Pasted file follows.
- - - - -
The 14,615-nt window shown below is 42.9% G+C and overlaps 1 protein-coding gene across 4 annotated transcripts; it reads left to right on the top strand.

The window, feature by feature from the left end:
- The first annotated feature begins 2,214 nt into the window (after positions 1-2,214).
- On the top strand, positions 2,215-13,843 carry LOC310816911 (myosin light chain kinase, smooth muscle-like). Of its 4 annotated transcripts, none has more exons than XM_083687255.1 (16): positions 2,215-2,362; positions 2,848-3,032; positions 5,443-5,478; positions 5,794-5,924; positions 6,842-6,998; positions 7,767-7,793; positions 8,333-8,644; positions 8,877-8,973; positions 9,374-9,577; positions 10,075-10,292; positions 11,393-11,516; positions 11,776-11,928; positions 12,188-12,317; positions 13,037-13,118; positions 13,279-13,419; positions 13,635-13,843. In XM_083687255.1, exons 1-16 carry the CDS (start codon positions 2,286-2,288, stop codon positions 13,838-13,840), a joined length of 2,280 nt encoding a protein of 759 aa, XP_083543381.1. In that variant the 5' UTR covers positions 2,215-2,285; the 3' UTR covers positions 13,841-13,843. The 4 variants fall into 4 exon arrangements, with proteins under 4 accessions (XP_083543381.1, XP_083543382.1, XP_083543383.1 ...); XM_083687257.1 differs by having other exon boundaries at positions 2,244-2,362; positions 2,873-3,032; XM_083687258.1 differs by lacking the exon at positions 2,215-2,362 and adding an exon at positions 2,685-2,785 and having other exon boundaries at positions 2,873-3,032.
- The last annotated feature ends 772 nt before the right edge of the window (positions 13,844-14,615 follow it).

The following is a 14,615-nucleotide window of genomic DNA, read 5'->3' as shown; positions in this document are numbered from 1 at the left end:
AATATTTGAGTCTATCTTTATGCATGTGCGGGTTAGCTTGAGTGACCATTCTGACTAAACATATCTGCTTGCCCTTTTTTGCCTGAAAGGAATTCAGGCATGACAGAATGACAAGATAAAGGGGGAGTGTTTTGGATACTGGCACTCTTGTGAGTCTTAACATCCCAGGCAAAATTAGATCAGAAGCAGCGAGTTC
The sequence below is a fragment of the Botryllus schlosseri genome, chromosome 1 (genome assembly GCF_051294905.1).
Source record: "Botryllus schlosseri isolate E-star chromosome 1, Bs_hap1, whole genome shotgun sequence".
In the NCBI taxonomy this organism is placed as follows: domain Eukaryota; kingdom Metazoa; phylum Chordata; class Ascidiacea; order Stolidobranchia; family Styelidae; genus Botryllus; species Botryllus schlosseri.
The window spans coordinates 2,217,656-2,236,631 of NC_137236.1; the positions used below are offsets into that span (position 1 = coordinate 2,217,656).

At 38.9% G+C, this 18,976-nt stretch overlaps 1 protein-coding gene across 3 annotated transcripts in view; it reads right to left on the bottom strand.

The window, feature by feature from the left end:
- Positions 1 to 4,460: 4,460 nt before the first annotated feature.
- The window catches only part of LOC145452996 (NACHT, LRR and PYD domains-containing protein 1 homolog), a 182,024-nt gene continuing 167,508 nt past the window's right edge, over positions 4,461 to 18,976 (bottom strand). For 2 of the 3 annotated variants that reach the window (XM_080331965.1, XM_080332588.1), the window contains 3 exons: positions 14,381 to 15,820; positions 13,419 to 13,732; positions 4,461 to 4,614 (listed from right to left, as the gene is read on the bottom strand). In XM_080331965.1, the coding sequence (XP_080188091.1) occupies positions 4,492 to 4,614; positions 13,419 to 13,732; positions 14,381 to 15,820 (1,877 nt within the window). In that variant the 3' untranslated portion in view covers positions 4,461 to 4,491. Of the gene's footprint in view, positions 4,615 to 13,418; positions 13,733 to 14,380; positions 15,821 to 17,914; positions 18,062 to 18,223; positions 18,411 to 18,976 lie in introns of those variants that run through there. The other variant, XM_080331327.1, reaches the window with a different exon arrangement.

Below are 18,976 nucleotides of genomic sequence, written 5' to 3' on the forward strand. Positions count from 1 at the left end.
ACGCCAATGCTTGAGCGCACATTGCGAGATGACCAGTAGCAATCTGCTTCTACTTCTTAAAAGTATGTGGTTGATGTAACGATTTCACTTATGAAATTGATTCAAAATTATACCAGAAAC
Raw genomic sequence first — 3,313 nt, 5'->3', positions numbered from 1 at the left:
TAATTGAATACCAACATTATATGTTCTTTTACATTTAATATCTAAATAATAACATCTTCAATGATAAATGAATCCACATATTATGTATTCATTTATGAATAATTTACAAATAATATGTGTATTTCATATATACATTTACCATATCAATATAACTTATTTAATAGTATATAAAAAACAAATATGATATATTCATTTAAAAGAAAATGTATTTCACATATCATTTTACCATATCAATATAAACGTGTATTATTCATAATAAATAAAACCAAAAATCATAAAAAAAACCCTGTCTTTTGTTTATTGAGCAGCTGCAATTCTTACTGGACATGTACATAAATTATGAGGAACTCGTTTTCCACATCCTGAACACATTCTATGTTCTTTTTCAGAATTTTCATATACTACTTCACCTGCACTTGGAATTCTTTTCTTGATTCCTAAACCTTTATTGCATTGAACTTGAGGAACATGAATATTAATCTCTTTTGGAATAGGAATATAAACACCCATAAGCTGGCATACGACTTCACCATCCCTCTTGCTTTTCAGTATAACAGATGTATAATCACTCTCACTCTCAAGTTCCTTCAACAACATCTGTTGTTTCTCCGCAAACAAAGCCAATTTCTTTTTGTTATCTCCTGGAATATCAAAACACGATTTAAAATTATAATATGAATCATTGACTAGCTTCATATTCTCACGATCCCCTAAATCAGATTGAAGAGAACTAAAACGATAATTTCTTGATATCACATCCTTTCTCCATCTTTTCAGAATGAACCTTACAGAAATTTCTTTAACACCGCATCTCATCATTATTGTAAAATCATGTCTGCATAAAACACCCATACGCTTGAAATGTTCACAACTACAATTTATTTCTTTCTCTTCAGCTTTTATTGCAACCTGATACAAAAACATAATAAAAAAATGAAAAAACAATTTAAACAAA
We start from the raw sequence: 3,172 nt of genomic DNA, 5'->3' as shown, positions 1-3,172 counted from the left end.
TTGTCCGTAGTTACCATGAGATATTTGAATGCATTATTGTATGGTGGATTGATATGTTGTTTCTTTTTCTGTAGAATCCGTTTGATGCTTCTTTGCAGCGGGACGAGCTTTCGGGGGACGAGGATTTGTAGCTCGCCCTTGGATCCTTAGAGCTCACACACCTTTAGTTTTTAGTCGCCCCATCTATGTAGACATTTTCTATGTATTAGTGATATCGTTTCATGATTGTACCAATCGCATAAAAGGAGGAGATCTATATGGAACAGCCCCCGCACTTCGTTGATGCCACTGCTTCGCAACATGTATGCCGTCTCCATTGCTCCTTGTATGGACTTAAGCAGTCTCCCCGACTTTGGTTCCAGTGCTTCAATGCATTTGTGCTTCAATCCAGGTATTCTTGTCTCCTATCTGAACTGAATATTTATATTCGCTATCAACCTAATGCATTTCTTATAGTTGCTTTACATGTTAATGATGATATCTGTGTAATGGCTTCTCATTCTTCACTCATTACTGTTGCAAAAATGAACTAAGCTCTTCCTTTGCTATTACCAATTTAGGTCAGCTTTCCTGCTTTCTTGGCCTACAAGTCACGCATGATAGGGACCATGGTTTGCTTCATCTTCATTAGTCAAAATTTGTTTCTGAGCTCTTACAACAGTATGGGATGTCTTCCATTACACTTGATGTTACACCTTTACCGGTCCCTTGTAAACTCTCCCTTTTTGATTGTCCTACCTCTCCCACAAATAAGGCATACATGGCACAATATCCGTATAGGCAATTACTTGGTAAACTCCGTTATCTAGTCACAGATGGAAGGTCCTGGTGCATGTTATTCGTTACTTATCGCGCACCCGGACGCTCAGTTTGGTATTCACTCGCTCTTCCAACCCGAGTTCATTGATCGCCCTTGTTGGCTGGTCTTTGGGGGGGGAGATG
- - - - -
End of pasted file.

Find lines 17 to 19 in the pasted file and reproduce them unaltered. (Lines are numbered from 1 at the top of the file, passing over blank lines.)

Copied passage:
ACGCCAATGCTTGAGCGCACATTGCGAGATGACCAGTAGCAATCTGCTTCTACTTCTTAAAAGTATGTGGTTGATGTAACGATTTCACTTATGAAATTGATTCAAAATTATACCAGAAAC
Raw genomic sequence first — 3,313 nt, 5'->3', positions numbered from 1 at the left:
TAATTGAATACCAACATTATATGTTCTTTTACATTTAATATCTAAATAATAACATCTTCAATGATAAATGAATCCACATATTATGTATTCATTTATGAATAATTTACAAATAATATGTGTATTTCATATATACATTTACCATATCAATATAACTTATTTAATAGTATATAAAAAACAAATATGATATATTCATTTAAAAGAAAATGTATTTCACATATCATTTTACCATATCAATATAAACGTGTATTATTCATAATAAATAAAACCAAAAATCATAAAAAAAACCCTGTCTTTTGTTTATTGAGCAGCTGCAATTCTTACTGGACATGTACATAAATTATGAGGAACTCGTTTTCCACATCCTGAACACATTCTATGTTCTTTTTCAGAATTTTCATATACTACTTCACCTGCACTTGGAATTCTTTTCTTGATTCCTAAACCTTTATTGCATTGAACTTGAGGAACATGAATATTAATCTCTTTTGGAATAGGAATATAAACACCCATAAGCTGGCATACGACTTCACCATCCCTCTTGCTTTTCAGTATAACAGATGTATAATCACTCTCACTCTCAAGTTCCTTCAACAACATCTGTTGTTTCTCCGCAAACAAAGCCAATTTCTTTTTGTTATCTCCTGGAATATCAAAACACGATTTAAAATTATAATATGAATCATTGACTAGCTTCATATTCTCACGATCCCCTAAATCAGATTGAAGAGAACTAAAACGATAATTTCTTGATATCACATCCTTTCTCCATCTTTTCAGAATGAACCTTACAGAAATTTCTTTAACACCGCATCTCATCATTATTGTAAAATCATGTCTGCATAAAACACCCATACGCTTGAAATGTTCACAACTACAATTTATTTCTTTCTCTTCAGCTTTTATTGCAACCTGATACAAAAACATAATAAAAAAATGAAAAAACAATTTAAACAAA